The moves are part of a larger plan from the Chicago Board of Education to offer families with higher-quality school options.
Crane High School has been located on the Near West Side since 1903. Its prominent alumni include several NBA players as well as Bears owner George Halas. But recently the school has struggled with violence and for the past 14 years crane has been on academic probation. Now, the high school is on a proposed list to be phased out, meaning it will no longer take new students and will eventually close.
"For every school we are taking action it's all about underperformance," said CPS CEO Jean-Claude Brizard Wednesday.
Brizard is taking action on a total of 20 underperforming schools -- 10 turnarounds, five phase-outs and two to be closed next year.
As they picked up their kids on Wednesday, Price Elementary parents were given a letter notifying them that their South Side school will be closed next year.
"Why can't they put the funds into this school to keep our school open for our kids," said Shannyce Israel.
"Our kids need help here. Closing the school down will hurt not help it," said parent Kimberly Wells.
"We live in this community. I have to take my kids all the way out of the community. I don't think it's right. I don't think it is fair," said Marie Hudson.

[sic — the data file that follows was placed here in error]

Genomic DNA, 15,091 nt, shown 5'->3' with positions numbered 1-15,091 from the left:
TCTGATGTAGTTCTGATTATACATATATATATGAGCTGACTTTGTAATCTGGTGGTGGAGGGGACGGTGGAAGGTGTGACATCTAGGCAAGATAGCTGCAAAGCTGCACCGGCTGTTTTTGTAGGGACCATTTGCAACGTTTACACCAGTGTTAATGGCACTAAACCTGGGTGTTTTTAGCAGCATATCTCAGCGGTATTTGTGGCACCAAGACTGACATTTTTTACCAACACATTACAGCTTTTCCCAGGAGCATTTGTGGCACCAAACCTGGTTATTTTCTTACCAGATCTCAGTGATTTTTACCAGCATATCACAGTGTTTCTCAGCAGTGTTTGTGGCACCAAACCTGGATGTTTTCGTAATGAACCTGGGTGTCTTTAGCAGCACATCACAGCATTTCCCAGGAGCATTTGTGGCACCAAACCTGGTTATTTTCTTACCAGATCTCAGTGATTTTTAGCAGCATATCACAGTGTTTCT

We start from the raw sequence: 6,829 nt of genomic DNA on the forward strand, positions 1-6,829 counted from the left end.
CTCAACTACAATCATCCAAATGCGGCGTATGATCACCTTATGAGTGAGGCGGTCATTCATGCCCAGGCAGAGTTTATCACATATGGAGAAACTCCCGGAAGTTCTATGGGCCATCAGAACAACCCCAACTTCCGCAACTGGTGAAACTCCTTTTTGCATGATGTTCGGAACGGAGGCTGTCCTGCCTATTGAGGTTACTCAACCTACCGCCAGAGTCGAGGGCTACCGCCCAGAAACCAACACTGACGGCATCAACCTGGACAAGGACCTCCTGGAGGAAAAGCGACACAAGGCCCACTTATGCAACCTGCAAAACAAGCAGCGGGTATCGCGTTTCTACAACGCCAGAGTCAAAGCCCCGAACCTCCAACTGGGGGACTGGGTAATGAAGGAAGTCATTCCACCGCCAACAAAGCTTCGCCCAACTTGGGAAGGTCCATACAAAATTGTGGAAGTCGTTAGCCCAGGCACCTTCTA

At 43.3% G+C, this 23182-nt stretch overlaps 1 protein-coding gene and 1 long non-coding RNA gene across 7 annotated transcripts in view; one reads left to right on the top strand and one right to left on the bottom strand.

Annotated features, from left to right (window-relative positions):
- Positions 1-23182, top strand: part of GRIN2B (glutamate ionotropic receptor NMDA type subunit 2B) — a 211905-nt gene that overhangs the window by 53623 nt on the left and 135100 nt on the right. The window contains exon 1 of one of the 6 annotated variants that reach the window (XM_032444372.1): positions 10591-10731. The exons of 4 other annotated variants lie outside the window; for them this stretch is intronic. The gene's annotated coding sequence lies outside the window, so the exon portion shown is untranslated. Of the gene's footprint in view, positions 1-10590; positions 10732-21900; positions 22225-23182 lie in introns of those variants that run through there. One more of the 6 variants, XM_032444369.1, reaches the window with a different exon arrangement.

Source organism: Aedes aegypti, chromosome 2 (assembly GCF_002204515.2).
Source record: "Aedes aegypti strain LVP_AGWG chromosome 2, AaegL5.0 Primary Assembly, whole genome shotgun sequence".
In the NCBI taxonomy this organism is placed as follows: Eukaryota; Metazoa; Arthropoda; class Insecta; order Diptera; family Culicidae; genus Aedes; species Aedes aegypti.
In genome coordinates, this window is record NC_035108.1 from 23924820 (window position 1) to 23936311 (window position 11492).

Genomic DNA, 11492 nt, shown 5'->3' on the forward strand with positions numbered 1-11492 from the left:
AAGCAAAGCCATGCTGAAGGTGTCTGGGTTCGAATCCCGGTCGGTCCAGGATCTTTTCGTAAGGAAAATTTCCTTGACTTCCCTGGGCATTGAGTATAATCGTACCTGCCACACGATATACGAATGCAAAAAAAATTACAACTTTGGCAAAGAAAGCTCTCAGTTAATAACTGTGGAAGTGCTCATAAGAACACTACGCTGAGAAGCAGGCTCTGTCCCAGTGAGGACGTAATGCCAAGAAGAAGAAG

CPS says students will be transferred to better performing schools. Price students will be bused to a new school four miles away, while Guggenhiem students will be going to a school within walking distance.
"In those two cases, we were able to offer a much better option nearby," said Brizard.
The Chicago Teachers Union is strongly against any of the CPS proposed school actions. In a statement, CTU president Karen Lewis says, "school closings, consolidations turnarounds and other similar experiments do not work and do little to improve student achievement." The CTU says all of these tactics have been tried before and graduation rates are still low.
"Not everyone will agree what we have to do, but let's agree - on what - let's agree that a lot of schools are failing," said Brizard.
While Brizard admits these type of school reforms have occurred in the past, he says they often helped selective enrollment schools not neighborhood schools. He says his focus will be improving the neighborhood school. Brizard says the list of closures and phase-outs could be much longer. But, unlike in years past, CPS will only take action if students can be transferred to a better performing school.